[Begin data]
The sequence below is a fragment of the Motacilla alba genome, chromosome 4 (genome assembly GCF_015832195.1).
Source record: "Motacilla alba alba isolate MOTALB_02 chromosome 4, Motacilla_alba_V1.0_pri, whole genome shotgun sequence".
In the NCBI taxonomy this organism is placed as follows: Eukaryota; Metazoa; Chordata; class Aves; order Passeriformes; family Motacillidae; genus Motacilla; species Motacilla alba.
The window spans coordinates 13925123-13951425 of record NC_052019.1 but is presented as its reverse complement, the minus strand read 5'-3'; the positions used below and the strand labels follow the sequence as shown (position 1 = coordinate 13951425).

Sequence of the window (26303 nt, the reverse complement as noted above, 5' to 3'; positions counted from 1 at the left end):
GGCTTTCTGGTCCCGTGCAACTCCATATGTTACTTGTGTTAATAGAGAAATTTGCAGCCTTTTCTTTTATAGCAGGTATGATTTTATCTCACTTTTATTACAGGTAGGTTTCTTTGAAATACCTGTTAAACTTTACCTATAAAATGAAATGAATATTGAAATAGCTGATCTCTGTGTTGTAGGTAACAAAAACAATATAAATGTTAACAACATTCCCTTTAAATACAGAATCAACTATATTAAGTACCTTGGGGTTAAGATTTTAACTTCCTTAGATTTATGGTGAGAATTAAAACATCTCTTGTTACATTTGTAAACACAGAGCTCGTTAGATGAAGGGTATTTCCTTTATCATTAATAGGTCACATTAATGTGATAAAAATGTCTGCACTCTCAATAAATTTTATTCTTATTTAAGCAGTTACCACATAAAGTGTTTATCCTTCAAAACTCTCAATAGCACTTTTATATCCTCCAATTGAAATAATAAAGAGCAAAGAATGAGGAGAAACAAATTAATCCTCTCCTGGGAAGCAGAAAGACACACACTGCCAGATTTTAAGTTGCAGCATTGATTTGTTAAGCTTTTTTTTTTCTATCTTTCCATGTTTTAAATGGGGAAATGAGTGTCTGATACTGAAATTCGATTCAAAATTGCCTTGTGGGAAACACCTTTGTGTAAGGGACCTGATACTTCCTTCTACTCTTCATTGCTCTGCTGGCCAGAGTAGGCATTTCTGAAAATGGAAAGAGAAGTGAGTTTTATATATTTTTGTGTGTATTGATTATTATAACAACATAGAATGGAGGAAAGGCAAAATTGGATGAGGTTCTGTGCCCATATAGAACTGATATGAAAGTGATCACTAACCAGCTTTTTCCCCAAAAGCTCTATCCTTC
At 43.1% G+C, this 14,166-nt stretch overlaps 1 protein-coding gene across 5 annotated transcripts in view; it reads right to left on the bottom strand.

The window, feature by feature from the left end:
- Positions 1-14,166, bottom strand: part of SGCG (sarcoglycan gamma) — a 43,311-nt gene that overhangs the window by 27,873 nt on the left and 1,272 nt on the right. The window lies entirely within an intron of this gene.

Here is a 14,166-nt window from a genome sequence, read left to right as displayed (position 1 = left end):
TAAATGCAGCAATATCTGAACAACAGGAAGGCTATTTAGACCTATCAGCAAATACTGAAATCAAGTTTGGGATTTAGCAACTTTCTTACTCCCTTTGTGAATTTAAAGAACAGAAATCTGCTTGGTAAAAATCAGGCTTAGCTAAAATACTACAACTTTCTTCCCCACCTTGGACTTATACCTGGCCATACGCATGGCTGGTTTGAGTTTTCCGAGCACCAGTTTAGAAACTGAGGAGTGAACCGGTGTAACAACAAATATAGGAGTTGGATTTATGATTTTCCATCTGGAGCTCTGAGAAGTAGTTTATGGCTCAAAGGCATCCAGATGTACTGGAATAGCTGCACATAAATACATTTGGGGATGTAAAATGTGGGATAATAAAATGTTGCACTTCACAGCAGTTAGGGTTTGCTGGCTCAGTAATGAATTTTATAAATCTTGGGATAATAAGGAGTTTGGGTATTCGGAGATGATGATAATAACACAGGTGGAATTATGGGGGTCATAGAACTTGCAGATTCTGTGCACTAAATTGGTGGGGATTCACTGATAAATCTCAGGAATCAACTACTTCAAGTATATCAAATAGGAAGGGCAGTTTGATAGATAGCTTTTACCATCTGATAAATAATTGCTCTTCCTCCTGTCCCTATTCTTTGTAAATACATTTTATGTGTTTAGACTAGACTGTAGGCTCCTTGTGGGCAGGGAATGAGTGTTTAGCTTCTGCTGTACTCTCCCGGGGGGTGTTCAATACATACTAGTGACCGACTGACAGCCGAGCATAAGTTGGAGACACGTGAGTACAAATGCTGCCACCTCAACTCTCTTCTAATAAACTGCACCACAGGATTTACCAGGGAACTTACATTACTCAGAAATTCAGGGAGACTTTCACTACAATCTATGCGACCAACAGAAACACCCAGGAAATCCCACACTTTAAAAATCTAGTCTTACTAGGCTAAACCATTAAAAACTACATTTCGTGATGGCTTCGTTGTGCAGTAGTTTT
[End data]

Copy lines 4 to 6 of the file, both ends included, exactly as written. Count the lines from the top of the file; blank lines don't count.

The window spans coordinates 13925123-13951425 of record NC_052019.1 but is presented as its reverse complement, the minus strand read 5'-3'; the positions used below and the strand labels follow the sequence as shown (position 1 = coordinate 13951425).

Sequence of the window (26303 nt, the reverse complement as noted above, 5' to 3'; positions counted from 1 at the left end):
GGCTTTCTGGTCCCGTGCAACTCCATATGTTACTTGTGTTAATAGAGAAATTTGCAGCCTTTTCTTTTATAGCAGGTATGATTTTATCTCACTTTTATTACAGGTAGGTTTCTTTGAAATACCTGTTAAACTTTACCTATAAAATGAAATGAATATTGAAATAGCTGATCTCTGTGTTGTAGGTAACAAAAACAATATAAATGTTAACAACATTCCCTTTAAATACAGAATCAACTATATTAAGTACCTTGGGGTTAAGATTTTAACTTCCTTAGATTTATGGTGAGAATTAAAACATCTCTTGTTACATTTGTAAACACAGAGCTCGTTAGATGAAGGGTATTTCCTTTATCATTAATAGGTCACATTAATGTGATAAAAATGTCTGCACTCTCAATAAATTTTATTCTTATTTAAGCAGTTACCACATAAAGTGTTTATCCTTCAAAACTCTCAATAGCACTTTTATATCCTCCAATTGAAATAATAAAGAGCAAAGAATGAGGAGAAACAAATTAATCCTCTCCTGGGAAGCAGAAAGACACACACTGCCAGATTTTAAGTTGCAGCATTGATTTGTTAAGCTTTTTTTTTTCTATCTTTCCATGTTTTAAATGGGGAAATGAGTGTCTGATACTGAAATTCGATTCAAAATTGCCTTGTGGGAAACACCTTTGTGTAAGGGACCTGATACTTCCTTCTACTCTTCATTGCTCTGCTGGCCAGAGTAGGCATTTCTGAAAATGGAAAGAGAAGTGAGTTTTATATATTTTTGTGTGTATTGATTATTATAACAACATAGAATGGAGGAAAGGCAAAATTGGATGAGGTTCTGTGCCCATATAGAACTGATATGAAAGTGATCACTAACCAGCTTTTTCCCCAAAAGCTCTATCCTTC